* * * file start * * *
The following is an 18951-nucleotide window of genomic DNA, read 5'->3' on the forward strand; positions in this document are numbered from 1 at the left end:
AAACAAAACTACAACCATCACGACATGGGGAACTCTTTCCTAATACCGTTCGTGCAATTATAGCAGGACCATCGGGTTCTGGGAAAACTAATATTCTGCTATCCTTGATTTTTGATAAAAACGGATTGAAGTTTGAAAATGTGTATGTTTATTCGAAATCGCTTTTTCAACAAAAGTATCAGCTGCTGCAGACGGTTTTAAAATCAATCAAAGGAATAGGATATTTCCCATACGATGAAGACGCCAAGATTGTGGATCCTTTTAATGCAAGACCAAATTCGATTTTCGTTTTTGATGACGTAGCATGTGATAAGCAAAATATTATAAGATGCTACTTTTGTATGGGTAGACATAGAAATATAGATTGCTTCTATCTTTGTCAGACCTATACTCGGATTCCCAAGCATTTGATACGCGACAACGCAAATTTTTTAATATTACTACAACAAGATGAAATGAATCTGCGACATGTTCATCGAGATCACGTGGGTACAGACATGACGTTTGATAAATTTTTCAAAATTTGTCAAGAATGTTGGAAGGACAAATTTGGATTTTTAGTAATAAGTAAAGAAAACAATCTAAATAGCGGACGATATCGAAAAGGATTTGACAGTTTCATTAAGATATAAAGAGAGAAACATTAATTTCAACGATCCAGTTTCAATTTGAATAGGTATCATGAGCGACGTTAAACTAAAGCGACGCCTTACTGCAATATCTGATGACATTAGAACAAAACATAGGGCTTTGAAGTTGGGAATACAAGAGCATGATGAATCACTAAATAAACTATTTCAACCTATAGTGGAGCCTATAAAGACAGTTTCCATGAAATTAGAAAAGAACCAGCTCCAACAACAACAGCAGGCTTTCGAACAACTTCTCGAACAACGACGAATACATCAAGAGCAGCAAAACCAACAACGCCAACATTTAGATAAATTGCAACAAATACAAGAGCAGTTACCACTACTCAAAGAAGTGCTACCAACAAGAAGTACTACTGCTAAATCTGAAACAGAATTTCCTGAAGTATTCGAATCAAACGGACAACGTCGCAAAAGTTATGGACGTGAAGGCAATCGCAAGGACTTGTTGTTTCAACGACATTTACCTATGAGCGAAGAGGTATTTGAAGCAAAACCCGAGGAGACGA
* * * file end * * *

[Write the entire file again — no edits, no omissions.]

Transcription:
The following is an 18951-nucleotide window of genomic DNA, read 5'->3' on the forward strand; positions in this document are numbered from 1 at the left end:
AAACAAAACTACAACCATCACGACATGGGGAACTCTTTCCTAATACCGTTCGTGCAATTATAGCAGGACCATCGGGTTCTGGGAAAACTAATATTCTGCTATCCTTGATTTTTGATAAAAACGGATTGAAGTTTGAAAATGTGTATGTTTATTCGAAATCGCTTTTTCAACAAAAGTATCAGCTGCTGCAGACGGTTTTAAAATCAATCAAAGGAATAGGATATTTCCCATACGATGAAGACGCCAAGATTGTGGATCCTTTTAATGCAAGACCAAATTCGATTTTCGTTTTTGATGACGTAGCATGTGATAAGCAAAATATTATAAGATGCTACTTTTGTATGGGTAGACATAGAAATATAGATTGCTTCTATCTTTGTCAGACCTATACTCGGATTCCCAAGCATTTGATACGCGACAACGCAAATTTTTTAATATTACTACAACAAGATGAAATGAATCTGCGACATGTTCATCGAGATCACGTGGGTACAGACATGACGTTTGATAAATTTTTCAAAATTTGTCAAGAATGTTGGAAGGACAAATTTGGATTTTTAGTAATAAGTAAAGAAAACAATCTAAATAGCGGACGATATCGAAAAGGATTTGACAGTTTCATTAAGATATAAAGAGAGAAACATTAATTTCAACGATCCAGTTTCAATTTGAATAGGTATCATGAGCGACGTTAAACTAAAGCGACGCCTTACTGCAATATCTGATGACATTAGAACAAAACATAGGGCTTTGAAGTTGGGAATACAAGAGCATGATGAATCACTAAATAAACTATTTCAACCTATAGTGGAGCCTATAAAGACAGTTTCCATGAAATTAGAAAAGAACCAGCTCCAACAACAACAGCAGGCTTTCGAACAACTTCTCGAACAACGACGAATACATCAAGAGCAGCAAAACCAACAACGCCAACATTTAGATAAATTGCAACAAATACAAGAGCAGTTACCACTACTCAAAGAAGTGCTACCAACAAGAAGTACTACTGCTAAATCTGAAACAGAATTTCCTGAAGTATTCGAATCAAACGGACAACGTCGCAAAAGTTATGGACGTGAAGGCAATCGCAAGGACTTGTTGTTTCAACGACATTTACCTATGAGCGAAGAGGTATTTGAAGCAAAACCCGAGGAGACGA